I found an interesting article that I wanted to email to my boss, but they may or may not already be of aware of such information. It got me thinking if there are any idioms that mean discovering something that is old news or is already known by many?

Anyone know? Thanks!

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    rediscover, yesterday's news, old hat – Drew Mar 6 '17 at 20:26

Three idiomatic expressions may be relevant to your situation.

First late to the party is sometimes used figuratively to suggest that the person offering the information has come with it behind times—too late for the information to be news to the person or persons addressed.

Second, stop the presses originated as a cry used in the newspaper trade on the rare occasions when an edition of the paper is on the press and being printed but important new information has just come in that renders the current story on the subject obsolete. The expression is sometimes used sarcastically to suggest the very opposite situation—namely, that everyone already knows the volunteered information or that it is too trivial to affect the existing view of the situation.

Third, old hat means, according to Idiom Corner, "not new or different, old-fashioned." It, too, can be used in the figurative sense of "behind the times and therefore not news."

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  • Oooh, these help, Sven! "Late to the party" is a bit of an obvious one (I always seem to forget idioms I already know when I need them), but "old hat" might be best considering I'm referring to a single thing (viz. an article) to compare to an old hat itself. All of you have been a great help! – Jake Finley Mar 6 '17 at 20:55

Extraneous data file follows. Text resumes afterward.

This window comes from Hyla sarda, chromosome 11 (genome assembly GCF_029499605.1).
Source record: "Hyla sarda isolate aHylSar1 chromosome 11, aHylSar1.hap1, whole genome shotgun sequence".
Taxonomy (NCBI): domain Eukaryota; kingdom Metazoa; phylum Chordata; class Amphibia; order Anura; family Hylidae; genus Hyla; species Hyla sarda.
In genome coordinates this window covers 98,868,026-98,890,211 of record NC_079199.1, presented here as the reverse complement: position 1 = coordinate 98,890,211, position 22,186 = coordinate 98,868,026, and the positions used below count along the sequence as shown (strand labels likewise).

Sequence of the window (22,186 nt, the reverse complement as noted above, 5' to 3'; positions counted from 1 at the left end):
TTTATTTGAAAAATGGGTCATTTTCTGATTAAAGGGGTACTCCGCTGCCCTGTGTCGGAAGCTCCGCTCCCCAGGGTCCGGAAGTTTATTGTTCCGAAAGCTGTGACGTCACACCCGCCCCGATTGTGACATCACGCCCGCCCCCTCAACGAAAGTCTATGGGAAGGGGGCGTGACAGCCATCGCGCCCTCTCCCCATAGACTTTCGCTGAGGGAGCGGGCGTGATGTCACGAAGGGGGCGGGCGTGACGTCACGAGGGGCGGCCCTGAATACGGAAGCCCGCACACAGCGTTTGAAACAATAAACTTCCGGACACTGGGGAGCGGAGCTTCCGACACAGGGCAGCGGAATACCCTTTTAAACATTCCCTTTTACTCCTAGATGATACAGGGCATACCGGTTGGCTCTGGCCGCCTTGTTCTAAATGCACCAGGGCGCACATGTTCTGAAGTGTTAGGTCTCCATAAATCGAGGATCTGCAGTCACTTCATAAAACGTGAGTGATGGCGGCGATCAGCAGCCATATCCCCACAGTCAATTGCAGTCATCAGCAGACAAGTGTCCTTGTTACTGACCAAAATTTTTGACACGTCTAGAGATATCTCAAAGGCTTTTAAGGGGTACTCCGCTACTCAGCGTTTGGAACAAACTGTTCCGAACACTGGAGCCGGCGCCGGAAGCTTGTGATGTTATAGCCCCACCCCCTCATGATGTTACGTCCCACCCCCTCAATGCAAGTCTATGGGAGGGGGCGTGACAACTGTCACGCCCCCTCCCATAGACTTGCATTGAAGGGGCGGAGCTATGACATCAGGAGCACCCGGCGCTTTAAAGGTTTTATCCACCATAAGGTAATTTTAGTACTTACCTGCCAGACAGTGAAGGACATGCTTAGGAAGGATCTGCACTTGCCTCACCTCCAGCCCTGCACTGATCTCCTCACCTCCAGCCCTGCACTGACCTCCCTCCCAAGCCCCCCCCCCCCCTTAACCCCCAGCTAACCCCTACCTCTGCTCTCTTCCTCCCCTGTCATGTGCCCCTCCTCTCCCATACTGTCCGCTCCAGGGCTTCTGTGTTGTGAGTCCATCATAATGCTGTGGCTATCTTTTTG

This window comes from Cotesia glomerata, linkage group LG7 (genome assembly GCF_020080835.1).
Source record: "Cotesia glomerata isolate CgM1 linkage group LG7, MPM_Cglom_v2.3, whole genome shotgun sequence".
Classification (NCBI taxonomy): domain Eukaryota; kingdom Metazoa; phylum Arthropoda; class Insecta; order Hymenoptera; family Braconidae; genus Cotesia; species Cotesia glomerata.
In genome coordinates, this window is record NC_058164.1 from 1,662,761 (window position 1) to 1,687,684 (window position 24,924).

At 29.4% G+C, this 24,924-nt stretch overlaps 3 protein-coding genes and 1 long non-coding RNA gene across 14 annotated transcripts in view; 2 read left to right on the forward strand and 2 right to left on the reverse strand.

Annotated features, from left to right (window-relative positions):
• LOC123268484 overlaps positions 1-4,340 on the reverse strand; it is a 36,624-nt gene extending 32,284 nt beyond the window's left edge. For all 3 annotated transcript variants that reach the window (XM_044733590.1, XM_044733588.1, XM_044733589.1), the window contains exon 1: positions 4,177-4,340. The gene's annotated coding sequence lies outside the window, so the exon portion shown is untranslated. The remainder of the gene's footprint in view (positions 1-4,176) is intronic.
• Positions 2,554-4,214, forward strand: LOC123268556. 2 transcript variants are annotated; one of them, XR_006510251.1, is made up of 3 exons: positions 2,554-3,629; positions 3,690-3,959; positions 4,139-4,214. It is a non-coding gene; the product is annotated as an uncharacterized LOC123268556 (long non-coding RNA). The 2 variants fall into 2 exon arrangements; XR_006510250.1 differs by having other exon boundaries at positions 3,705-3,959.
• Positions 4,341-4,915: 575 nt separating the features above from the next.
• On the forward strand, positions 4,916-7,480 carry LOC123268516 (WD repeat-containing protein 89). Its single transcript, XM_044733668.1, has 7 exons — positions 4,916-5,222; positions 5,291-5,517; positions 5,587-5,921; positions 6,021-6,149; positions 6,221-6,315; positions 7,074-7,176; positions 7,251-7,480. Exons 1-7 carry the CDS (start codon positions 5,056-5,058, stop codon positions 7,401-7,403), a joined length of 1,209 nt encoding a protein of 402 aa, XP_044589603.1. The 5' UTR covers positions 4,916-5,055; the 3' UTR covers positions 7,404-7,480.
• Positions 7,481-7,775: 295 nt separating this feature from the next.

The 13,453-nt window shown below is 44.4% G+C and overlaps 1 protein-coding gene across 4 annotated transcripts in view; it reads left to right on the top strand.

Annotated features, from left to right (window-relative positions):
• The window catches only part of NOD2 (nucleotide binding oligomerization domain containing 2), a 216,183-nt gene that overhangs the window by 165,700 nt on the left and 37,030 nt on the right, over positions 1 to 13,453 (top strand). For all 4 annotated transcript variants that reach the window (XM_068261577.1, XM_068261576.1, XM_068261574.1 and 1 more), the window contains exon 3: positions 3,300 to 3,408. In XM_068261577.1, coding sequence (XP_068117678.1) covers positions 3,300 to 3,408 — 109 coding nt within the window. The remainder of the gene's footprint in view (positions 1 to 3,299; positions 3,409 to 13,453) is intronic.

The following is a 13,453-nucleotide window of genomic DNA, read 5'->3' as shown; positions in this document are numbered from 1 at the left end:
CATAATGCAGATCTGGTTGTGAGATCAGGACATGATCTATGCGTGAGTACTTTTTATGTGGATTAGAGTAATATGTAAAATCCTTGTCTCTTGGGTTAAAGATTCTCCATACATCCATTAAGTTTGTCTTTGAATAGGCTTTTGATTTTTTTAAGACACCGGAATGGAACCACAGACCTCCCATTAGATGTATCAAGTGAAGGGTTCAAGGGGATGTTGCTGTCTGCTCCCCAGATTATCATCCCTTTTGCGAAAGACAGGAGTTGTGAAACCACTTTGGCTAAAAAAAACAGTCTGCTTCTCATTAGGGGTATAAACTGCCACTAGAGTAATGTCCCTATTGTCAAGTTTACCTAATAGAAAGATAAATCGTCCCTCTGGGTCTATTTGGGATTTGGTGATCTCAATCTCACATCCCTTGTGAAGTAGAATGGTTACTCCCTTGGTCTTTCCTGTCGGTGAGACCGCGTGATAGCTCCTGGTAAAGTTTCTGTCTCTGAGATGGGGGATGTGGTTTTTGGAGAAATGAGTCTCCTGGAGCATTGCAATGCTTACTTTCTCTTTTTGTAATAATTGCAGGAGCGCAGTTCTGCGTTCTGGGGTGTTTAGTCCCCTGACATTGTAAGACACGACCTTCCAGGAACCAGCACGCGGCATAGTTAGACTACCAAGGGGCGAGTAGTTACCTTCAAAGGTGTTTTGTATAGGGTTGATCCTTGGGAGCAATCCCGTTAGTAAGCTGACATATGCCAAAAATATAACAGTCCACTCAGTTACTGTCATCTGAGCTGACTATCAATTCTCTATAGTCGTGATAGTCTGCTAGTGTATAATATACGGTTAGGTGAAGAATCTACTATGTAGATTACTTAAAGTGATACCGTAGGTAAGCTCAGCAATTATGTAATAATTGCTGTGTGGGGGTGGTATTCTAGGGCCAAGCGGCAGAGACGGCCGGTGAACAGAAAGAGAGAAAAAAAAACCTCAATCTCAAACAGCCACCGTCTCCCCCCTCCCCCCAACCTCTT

You probably mean reinvent the wheel:

to discover how to do something that has already been discovered.

  • We've had a lot of experience with disasters, and don't have to reinvent the wheel every time something happens.

(The Free Dictionary)

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  • I agree this is the most common idiom, but Jake's situation sounds more like re-locating the blueprint for the wheel. Not sure there is an expression for that. – cobaltduck Mar 6 '17 at 19:52
  • Thanks, cobaltduck. Yes, you're exactly right in saying that. I can see how my lack of clarity might suggest the "reinventing of the wheel," but I meant it less in me doing any kind of "reinventing" and just passing along potentially old info. Funny enough is that I started unconsciously making my own metaphor about "unearthing buried remains," which made me stop to think if there was a real expression or not, haha. – Jake Finley Mar 6 '17 at 20:29

I recommend the phrase for reference, see the attached information. This does not imply that they either were or were not aware of it; this simply indicates that this material is pertinent information to the topic.

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